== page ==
A while ago, a friend asked my advice about dealing with an ‘apathetic and cynical’ member of her management team. The team were tasked with driving through some sweeping changes in her Primary Care Trust (I probably need to explain to non-UK readers that this is part of the UK’s National Health Service).
My friend was annoyed with her colleague because he was so negative about the prospects for change. Unlike the rest of the team, who were absolutely passionate about making the change happen, this guy was showing a distinct lack of enthusiasm. In fact, he had been known to say that “It’s never going to work.” How could she get him to be more enthusiastic?
I thought about this for a minute, and it occurred to me that “Mr Apathetic” was the best ally she could have for bringing the desired changes in successfully. What’s more, in the unlikely event that she did manage to convert him to her way of thinking, she would lose that valuable resource and the changes would actually be more likely to fail. Here’s why….
You may have noticed that most people don’t like change in their workplace all that much. This is a contrast to those of us who are change agents by profession, or who are interested in personal development, and it’s easy for us to forget it. We like change ourselves, and we prefer to hang out with like-minded people.
My friend is a typical example – high-energy, confident, optimistic. She sees what could be better in her organisation, gets frustrated, and wants to change it. Most of her management team colleagues are the same way.
But – and it’s easy to forget – most people aren’t like that. They just want to come into work, do their job, take the money and get on wth their lives, ideally without management (or still worse, management consultants) disrupting their well-ordered routines with changes or reorganisations.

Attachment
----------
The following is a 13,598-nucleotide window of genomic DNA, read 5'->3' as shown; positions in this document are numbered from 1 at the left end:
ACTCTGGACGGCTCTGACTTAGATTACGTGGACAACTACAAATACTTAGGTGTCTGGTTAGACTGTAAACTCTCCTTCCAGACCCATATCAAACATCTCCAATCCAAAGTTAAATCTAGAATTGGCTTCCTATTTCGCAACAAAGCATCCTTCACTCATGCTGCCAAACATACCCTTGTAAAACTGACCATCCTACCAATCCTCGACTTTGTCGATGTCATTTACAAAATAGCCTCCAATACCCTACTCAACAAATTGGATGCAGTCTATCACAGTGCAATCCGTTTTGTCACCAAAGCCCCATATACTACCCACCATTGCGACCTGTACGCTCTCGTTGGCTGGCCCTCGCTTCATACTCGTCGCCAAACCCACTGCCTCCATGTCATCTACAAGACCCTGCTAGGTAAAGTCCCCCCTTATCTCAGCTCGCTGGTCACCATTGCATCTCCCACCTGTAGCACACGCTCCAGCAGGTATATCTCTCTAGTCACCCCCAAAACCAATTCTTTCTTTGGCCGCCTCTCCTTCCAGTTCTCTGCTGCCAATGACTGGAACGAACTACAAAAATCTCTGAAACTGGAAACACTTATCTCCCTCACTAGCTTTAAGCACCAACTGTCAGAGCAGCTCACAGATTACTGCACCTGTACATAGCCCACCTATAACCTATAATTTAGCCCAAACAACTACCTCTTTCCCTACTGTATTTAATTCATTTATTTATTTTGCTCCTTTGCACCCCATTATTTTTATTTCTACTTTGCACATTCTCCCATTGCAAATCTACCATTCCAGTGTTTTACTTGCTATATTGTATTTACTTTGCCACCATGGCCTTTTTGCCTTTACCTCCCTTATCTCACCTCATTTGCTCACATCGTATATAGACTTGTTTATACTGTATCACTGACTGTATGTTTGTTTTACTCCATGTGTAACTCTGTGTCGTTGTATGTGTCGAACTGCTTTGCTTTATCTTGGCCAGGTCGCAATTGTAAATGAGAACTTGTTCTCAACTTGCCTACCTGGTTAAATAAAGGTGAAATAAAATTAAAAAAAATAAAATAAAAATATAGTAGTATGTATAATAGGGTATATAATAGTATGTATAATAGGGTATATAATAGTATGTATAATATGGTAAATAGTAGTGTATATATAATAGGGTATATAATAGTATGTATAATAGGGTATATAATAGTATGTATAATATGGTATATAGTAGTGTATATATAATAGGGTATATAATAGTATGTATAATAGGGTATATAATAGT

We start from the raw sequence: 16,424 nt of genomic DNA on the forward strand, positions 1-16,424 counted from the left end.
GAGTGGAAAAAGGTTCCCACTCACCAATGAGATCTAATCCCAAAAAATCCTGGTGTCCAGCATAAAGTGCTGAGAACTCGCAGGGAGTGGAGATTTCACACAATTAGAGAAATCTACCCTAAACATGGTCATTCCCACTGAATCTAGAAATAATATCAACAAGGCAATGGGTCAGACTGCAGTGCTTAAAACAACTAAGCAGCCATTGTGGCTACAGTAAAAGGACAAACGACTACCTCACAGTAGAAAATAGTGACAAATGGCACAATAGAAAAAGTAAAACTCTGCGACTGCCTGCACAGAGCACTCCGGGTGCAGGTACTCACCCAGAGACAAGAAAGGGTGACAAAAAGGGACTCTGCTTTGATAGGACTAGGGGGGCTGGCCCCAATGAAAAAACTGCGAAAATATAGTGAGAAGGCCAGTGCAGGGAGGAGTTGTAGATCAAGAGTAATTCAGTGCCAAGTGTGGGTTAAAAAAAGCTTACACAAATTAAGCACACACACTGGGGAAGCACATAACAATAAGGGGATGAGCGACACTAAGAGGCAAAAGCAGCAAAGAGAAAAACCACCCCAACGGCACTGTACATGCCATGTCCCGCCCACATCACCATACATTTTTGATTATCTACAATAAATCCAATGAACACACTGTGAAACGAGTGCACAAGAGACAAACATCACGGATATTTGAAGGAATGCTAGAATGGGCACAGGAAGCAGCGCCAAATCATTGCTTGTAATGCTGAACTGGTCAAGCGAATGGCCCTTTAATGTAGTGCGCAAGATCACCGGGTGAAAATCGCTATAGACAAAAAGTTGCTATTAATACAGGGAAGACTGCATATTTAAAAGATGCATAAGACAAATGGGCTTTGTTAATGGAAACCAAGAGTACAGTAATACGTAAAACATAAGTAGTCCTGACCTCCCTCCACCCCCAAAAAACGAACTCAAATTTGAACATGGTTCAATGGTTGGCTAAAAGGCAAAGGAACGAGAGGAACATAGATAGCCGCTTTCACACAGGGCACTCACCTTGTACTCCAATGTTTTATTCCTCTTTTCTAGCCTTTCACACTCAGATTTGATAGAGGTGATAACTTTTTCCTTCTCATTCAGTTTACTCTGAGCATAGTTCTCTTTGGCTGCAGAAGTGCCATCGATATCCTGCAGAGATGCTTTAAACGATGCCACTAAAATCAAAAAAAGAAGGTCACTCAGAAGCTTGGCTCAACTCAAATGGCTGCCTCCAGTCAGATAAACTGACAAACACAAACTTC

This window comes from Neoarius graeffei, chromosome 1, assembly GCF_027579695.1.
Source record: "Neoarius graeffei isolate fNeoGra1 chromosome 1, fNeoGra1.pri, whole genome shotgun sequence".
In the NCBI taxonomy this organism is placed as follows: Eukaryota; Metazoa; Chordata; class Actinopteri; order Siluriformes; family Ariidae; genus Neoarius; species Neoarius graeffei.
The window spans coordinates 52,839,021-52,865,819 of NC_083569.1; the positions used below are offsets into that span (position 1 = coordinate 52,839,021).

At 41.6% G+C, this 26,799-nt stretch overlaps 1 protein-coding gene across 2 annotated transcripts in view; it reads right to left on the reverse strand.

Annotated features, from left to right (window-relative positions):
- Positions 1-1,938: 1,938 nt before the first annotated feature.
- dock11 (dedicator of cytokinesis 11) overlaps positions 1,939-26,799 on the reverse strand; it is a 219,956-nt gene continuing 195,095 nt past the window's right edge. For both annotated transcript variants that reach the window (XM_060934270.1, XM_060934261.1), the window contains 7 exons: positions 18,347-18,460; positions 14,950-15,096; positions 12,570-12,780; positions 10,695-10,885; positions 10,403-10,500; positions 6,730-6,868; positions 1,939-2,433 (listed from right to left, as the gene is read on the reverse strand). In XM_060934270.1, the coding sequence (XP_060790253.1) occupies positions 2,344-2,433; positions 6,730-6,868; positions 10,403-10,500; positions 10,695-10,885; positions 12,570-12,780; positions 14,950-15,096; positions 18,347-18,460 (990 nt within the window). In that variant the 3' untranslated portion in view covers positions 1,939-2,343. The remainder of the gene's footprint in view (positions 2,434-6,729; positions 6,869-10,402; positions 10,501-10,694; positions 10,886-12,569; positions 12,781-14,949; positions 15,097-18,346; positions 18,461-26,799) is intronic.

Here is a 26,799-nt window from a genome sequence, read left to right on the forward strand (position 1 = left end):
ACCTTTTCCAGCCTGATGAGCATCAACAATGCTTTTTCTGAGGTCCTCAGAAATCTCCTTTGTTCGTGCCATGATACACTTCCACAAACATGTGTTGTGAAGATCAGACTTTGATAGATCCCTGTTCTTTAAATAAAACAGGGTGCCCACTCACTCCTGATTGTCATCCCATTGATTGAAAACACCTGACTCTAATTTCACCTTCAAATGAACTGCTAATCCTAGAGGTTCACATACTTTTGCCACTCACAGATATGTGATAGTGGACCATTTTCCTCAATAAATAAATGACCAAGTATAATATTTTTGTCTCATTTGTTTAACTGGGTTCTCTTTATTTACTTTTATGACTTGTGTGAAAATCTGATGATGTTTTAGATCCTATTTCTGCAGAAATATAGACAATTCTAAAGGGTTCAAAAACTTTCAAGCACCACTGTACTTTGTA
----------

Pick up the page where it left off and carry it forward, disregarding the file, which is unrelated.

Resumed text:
Chances are they’ve lived through change before, and it wasn’t pretty. Maybe there were redundancies. Maybe they had to reapply for their jobs – a scenario where the best outcome they could usually hope for is that after going through a great deal of stress and uncertainty, they get more or less their old job back and their conditions of work haven’t been eroded too significantly.
Most significantly, they’ve heard it all before. A quick search (without having any specific studies to hand) suggests that between 2/3 and three-quarters of corporate change initiatives fail. So as soon as someone starts trying to sell them on the need for change and the improvements it will lead to, their defences go up.
How to talk about change to people who aren’t change agents
In her excellent book Words That Change Minds, Shelle Rose Charvet tells the story of what happened to typing pools (for our younger readers, groups of people whose job was typing out documents and who often stayed in the same job for 15 or 20 years) when word processors were invented. The change agents who introduced the new machines were excited – “It’s a totally new invention which is going to revolutionize the way you work!”
Results: panic, resistance, insecurity, and many people feeling they were too old to change.
How they could have introduced the word processing machines to the typists: “We’re upgrading the typewriters with these new machines which are a bit better. Look, they have the same keyboard layout, and they’ll enable you to work a little more easily, faster, and more effectively, and make it easier to correct mistakes. We’ll show you the correct procedures for using them.”